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NFL Labor Strife: Players locked in to risky position

DeMaurice SmithDeMaurice Smith
NFL players' labor leader DeMaurice Smith

NEW ORLEANS – If I were a member of the "unofficial" National Football League Players Association, I'd be nervous.

Sure, there's still lots of time for the players and owners to negotiate a new collective bargaining agreement before any regular-season games would be jeopardized, but the players find themselves locked in (ironically) to a risky position.  

The players chose to litigate rather than negotiate. It looked like a good idea initially when a district judge in Minneapolis ruled in their favor and lifted the lockout on March 11. It still could prove to be a good idea and a winning strategy if the 8th Circuit in St. Louis denies the owners' appeal, likely next month.  

But if that three-judge panel in the 8th Circuit rules in the owners favor, which it already has done twice by granting and extending a stay to keep the lockout in place, the NFLPA will have to call a big-time audible.  

The players' decision to litigate essentially forced negotiations into a three-month bye. Yeah, court-ordered mediation resumed this week. Both sides offered lip service about alleged progress, but neither the players nor the owners figure to budge much until a ruling comes down on the appeal. Why would either side offer any meaningful concessions before finding out if it has a legal victory that would give it the upper hand in negotiations?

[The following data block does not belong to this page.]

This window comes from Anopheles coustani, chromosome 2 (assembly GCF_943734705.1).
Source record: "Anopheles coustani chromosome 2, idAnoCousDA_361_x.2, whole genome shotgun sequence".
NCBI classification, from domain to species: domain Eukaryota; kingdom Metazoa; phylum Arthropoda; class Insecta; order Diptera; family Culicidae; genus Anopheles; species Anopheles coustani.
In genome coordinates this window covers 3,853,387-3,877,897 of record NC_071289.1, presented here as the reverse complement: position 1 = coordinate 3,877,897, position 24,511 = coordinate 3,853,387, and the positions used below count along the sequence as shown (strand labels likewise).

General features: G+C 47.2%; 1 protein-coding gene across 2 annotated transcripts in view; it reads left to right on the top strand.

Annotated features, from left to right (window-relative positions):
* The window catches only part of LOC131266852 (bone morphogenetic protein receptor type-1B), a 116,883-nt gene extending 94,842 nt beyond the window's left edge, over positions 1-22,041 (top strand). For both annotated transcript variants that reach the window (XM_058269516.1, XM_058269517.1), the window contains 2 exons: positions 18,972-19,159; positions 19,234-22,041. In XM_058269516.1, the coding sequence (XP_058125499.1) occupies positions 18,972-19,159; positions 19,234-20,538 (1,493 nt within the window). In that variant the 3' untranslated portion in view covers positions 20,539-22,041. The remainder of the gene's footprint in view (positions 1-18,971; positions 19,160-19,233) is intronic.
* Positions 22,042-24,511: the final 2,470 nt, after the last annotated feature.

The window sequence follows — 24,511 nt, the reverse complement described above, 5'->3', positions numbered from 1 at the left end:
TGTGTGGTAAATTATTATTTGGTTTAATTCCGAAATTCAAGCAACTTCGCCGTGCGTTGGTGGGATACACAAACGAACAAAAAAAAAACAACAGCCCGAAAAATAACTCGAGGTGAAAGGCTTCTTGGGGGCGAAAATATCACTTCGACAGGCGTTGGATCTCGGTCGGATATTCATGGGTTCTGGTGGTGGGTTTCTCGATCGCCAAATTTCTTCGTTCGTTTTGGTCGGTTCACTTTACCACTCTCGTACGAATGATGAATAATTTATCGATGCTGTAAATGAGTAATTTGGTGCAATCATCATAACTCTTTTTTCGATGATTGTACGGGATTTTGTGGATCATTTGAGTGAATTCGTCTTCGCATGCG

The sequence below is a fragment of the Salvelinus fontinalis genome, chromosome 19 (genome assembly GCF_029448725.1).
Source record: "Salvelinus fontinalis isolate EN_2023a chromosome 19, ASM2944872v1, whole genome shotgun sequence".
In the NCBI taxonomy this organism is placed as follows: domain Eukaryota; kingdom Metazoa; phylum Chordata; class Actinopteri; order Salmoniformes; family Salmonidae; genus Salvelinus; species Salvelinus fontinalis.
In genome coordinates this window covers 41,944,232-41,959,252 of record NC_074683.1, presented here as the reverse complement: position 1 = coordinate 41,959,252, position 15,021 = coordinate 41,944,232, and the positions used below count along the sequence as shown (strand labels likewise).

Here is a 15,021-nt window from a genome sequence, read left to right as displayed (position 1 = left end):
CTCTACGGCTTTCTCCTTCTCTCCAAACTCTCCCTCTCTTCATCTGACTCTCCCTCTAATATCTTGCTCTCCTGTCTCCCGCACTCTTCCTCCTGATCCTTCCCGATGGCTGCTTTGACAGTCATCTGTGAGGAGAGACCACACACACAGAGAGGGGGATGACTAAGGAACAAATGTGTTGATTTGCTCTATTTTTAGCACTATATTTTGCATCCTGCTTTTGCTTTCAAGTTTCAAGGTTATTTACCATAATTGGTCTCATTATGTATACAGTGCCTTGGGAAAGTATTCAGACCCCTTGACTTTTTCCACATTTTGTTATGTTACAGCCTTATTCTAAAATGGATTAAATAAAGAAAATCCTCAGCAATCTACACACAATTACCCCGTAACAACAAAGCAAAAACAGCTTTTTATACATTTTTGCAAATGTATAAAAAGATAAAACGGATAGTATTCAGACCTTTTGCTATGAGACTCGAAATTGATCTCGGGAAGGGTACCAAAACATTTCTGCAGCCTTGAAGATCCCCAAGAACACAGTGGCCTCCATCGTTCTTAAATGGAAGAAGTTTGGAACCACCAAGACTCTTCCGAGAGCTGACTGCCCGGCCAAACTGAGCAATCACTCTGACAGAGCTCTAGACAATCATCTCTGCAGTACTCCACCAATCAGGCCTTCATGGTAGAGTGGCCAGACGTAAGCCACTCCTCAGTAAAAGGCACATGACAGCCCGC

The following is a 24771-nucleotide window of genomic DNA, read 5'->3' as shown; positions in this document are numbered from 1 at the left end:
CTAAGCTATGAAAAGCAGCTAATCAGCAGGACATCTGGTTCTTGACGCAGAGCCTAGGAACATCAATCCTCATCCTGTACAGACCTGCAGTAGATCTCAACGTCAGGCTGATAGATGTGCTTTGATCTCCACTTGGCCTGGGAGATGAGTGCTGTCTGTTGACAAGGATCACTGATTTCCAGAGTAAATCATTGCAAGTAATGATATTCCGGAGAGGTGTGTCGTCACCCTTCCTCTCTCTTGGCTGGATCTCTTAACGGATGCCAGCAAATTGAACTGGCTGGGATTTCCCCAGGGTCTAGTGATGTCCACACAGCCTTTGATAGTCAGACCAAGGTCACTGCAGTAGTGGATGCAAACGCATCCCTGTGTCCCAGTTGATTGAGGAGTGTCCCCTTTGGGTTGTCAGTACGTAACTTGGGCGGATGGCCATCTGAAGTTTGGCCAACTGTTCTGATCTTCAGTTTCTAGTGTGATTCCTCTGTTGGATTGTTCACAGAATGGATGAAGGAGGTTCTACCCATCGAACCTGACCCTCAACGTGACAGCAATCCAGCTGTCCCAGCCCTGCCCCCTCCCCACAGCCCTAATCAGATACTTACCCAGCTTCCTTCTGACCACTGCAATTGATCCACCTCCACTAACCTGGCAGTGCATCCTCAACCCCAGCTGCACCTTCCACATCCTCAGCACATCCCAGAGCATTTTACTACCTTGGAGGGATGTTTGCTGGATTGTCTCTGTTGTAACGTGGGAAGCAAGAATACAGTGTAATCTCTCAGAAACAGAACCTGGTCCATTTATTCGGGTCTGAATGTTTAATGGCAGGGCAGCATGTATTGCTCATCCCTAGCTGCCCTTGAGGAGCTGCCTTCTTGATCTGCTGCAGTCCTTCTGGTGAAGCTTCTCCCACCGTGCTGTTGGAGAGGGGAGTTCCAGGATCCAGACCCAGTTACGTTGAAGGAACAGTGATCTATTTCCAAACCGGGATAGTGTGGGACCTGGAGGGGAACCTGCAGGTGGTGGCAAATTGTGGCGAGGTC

So don't expect any significant progress in negotiations or mediation until we have a decision on the owners' appeal. A hearing is set for June 3; a ruling will come at some undetermined time after that.  

By my rough calculations, with the ability to slightly compress training camp and the preseason and three weeks of cushion in the regular season – a bye week for each team, the week off before the Super Bowl, and the ability to push the Super Bowl back one week – an agreement could come as late as Labor Day-ish before regular-season games are lost.  

Nonetheless, with serious negotiations or mediation unlikely to begin until June or July, the pressure will be palpable once a ruling on the owners' appeal is handed down.  

If the players win, then the owners will have to open their facilities while the triumphant players will be able to prepare for the season in earnest almost immediately. Great.  

But if the owners prevail – and they would be the morning-line favorites – then the pressure will be squarely on the players, who are far more vulnerable than the owners are to lost regular-season games and wages.  

Many players are diligently preparing their bodies in case the court allows them to return to the office sometime in the not-too-distant future. But the players had better be at least as well prepared for the other potential outcome.  

That means knowing exactly where they are prepared to make concessions on key issues, and how to prepare for the PR nightmare of having squandered more than half of the prime negotiating time to pursue a failed litigation game plan.  

Good luck, guys.

 

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